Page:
2. Specifying visibility for the hotspots in the "matchmoving" state was also simple. Because the motion of the camera was fully determined by an animation in these states, Carlos could also characterize when each hotspot would be visible using an animation. Under each hotspot, he added another named empty transform, then created an animation to move that transform along the X axis to indicate visibility. If the empty transform's local position's X value was 0, then the hotspot was not supposed to be visible; and if the X value was 1, then the hotspot was supposed to be visible. Thus, as long as the hotspot animation was synchronized with the camera movement animation, Diane would simply have to check the visibility indicator's local position to determine whether the hotspot was visible or not.

    Hotspot visibility

  3. Specifying visibility for the hotspot in the "arc-rotate" state had to be done differently because the camera's motion in that state would be driven by the user, not by an animation. Carlos and Diane considered several different ways to characterize visibility, and what they ultimately decided on was to use a thresholded dot product to describe a "cone" within which the hotspot would be visible: if the dot product between the direction from the hotspot to the camera and the null's X axis was below a certain threshold, the hotspot would be considered invisible. Once again, Carlos added a named empty transform parented to the hotspot itself and used the local X position of that transform to specify the dot product threshold.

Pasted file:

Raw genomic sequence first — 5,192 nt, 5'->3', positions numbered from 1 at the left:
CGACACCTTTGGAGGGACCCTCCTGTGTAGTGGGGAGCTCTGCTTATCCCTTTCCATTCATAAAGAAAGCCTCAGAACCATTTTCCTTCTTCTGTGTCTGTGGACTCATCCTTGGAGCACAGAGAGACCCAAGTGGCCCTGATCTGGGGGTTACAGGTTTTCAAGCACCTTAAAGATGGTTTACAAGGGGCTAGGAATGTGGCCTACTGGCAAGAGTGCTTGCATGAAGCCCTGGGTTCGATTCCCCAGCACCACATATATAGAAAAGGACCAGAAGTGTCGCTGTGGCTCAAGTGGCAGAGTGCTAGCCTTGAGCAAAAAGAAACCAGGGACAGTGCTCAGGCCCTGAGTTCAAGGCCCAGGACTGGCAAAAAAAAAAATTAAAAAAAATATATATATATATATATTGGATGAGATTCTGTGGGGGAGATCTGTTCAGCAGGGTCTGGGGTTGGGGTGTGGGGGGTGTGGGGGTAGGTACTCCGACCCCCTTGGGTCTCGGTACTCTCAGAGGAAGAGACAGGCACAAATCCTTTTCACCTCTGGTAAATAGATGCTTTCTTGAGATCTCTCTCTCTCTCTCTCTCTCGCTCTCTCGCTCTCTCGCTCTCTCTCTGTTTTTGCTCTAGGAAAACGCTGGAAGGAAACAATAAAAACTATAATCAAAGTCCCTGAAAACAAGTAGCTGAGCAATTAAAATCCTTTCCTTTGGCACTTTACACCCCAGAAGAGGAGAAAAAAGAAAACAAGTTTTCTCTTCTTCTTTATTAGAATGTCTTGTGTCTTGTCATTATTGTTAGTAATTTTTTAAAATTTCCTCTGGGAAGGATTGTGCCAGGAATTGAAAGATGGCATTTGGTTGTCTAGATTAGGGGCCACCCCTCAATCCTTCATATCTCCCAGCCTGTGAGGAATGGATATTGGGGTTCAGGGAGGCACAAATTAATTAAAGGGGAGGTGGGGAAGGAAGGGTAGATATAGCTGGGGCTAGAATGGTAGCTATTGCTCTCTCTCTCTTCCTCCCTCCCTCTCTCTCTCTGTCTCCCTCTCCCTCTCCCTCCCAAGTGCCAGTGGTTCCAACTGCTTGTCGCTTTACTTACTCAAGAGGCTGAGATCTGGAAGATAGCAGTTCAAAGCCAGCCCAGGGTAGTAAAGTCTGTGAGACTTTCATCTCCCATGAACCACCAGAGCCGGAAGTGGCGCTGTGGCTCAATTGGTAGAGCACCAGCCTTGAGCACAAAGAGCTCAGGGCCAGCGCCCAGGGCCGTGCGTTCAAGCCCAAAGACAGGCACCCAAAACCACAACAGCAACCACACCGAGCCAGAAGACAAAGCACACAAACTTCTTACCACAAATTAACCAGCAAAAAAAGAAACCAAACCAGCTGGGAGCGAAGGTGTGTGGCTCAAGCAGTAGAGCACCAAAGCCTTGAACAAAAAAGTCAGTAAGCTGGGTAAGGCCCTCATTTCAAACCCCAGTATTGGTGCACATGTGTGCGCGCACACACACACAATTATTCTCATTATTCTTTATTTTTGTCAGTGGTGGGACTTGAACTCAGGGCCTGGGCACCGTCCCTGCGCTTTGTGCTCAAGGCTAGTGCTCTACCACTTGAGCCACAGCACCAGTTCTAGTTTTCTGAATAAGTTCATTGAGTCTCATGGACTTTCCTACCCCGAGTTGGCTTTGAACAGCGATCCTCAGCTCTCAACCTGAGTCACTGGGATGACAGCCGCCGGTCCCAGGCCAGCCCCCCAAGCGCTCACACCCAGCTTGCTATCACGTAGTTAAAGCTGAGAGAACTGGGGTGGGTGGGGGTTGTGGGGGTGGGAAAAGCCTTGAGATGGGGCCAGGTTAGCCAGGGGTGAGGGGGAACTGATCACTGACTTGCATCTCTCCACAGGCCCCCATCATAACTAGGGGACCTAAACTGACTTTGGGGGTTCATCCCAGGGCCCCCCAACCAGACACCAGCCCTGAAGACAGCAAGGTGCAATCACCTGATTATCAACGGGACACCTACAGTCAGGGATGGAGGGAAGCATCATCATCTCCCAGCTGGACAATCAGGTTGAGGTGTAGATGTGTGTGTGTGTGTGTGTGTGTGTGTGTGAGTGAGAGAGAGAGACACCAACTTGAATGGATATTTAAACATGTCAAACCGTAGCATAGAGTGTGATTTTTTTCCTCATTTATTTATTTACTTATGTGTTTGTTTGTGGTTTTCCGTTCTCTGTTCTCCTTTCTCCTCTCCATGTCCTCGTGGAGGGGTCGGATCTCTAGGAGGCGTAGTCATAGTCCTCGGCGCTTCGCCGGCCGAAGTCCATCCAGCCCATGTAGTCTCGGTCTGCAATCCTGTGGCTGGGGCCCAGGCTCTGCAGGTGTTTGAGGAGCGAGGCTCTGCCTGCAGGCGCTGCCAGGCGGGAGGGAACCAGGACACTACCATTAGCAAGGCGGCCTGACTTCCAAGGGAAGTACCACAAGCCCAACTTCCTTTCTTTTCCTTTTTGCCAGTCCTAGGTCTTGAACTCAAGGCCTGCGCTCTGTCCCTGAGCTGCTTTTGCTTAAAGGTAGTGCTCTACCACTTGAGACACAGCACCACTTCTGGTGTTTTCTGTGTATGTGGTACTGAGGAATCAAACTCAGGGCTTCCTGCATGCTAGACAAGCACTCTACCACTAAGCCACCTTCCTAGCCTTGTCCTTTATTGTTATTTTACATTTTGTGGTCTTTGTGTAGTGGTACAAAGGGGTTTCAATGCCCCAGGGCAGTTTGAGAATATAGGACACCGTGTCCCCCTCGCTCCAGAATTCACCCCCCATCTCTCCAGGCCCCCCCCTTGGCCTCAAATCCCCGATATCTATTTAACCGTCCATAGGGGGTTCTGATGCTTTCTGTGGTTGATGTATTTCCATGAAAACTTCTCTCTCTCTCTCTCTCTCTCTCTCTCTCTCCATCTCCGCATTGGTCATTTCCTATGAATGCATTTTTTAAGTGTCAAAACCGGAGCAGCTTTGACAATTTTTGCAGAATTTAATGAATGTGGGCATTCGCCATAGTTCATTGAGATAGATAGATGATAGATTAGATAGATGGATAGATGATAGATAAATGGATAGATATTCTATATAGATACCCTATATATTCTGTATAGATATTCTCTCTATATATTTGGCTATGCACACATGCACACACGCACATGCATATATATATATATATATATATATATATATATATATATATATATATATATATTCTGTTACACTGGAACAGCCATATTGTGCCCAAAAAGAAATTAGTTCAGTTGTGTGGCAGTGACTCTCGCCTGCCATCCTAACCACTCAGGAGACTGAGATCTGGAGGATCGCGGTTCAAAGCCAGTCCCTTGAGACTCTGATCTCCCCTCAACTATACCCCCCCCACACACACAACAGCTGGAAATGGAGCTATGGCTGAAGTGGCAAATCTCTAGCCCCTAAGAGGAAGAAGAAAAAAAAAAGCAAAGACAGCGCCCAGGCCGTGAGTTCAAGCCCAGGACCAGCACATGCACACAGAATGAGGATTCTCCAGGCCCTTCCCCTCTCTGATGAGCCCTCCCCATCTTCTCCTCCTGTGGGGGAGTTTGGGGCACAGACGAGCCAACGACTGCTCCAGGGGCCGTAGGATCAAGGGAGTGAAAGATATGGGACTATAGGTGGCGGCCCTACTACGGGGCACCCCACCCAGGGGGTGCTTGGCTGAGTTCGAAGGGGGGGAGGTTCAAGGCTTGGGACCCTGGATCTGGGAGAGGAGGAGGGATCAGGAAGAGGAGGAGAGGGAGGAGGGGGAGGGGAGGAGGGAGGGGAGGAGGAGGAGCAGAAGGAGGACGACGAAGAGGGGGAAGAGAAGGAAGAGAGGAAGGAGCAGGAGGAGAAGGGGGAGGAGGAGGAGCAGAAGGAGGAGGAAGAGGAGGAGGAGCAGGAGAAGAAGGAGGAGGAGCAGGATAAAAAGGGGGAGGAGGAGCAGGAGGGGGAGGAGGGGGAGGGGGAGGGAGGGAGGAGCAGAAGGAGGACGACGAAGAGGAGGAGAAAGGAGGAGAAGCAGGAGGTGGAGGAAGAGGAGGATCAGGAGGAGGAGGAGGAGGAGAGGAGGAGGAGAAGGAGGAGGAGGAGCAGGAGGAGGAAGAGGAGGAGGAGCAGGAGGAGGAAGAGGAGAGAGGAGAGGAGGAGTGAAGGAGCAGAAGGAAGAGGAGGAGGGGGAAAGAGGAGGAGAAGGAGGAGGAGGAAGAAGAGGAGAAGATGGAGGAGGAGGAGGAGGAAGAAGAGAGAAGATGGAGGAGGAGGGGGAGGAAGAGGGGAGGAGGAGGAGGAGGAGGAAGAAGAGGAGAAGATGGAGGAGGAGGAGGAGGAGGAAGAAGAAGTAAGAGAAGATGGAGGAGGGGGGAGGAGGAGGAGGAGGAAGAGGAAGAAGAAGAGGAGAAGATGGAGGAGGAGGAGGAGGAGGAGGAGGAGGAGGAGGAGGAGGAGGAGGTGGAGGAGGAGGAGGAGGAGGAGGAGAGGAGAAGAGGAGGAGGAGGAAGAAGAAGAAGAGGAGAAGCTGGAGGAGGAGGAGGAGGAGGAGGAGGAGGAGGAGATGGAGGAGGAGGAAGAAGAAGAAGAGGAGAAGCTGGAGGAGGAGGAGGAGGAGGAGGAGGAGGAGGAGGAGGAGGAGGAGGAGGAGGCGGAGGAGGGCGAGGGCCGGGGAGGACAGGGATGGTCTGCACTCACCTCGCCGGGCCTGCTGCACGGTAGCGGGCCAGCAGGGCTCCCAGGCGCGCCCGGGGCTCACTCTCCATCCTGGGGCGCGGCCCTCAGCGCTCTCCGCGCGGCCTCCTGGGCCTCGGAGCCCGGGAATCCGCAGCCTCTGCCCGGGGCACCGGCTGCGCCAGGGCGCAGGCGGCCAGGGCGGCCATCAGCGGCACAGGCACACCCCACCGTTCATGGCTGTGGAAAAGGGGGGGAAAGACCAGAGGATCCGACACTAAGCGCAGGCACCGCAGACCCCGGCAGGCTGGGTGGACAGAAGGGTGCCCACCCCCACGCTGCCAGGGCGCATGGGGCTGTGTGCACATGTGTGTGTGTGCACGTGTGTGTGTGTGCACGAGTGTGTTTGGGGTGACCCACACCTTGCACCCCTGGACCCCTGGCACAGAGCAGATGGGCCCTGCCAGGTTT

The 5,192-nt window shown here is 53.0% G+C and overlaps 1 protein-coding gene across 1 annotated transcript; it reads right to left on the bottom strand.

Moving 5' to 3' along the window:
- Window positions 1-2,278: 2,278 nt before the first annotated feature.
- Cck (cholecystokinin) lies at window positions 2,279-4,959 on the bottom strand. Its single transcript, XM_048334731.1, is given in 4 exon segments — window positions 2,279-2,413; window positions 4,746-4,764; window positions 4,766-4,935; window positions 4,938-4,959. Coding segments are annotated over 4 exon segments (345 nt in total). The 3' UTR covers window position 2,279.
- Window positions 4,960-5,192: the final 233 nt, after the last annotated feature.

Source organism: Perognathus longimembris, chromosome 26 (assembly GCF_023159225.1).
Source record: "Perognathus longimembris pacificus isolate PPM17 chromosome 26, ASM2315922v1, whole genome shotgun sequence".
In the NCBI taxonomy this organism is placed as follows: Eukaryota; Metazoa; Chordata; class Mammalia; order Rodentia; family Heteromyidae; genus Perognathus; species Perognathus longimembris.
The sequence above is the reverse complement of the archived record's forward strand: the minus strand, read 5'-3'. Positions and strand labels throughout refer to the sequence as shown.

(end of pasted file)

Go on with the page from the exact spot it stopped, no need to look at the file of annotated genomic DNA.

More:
Arc-rotate hotspot

As with the camera motions, these hotspot parameters were added to the main asset file: they were very small and could be needed very early in the experience. With the addition of these hotspots, Carlos now had all the art features needed for the Vaporwear experience; and after checking one last time in Babylon's 3D Commerce-certified Sandbox that all three GLBs included everything they should have (and only what they should have) and rendered the way he wanted, Carlos passed the GLBs along to Diane to be incorporated into the 3D part of the new Vaporwear site.